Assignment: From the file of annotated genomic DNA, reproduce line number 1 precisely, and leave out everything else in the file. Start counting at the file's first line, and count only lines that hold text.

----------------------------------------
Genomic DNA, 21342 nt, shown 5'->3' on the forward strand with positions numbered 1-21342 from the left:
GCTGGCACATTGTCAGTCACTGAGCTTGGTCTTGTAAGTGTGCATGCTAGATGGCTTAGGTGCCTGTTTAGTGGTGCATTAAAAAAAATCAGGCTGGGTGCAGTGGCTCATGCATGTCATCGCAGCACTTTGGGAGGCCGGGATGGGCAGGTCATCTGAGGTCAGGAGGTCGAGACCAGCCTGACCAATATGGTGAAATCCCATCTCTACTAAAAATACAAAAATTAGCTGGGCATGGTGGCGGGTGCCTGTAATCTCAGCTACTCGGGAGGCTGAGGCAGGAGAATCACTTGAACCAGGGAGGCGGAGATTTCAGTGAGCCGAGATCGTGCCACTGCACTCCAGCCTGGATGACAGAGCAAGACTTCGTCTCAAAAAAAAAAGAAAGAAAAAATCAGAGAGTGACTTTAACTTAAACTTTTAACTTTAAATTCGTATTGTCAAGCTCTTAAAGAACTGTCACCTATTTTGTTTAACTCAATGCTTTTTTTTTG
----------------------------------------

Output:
Genomic DNA, 21342 nt, shown 5'->3' on the forward strand with positions numbered 1-21342 from the left: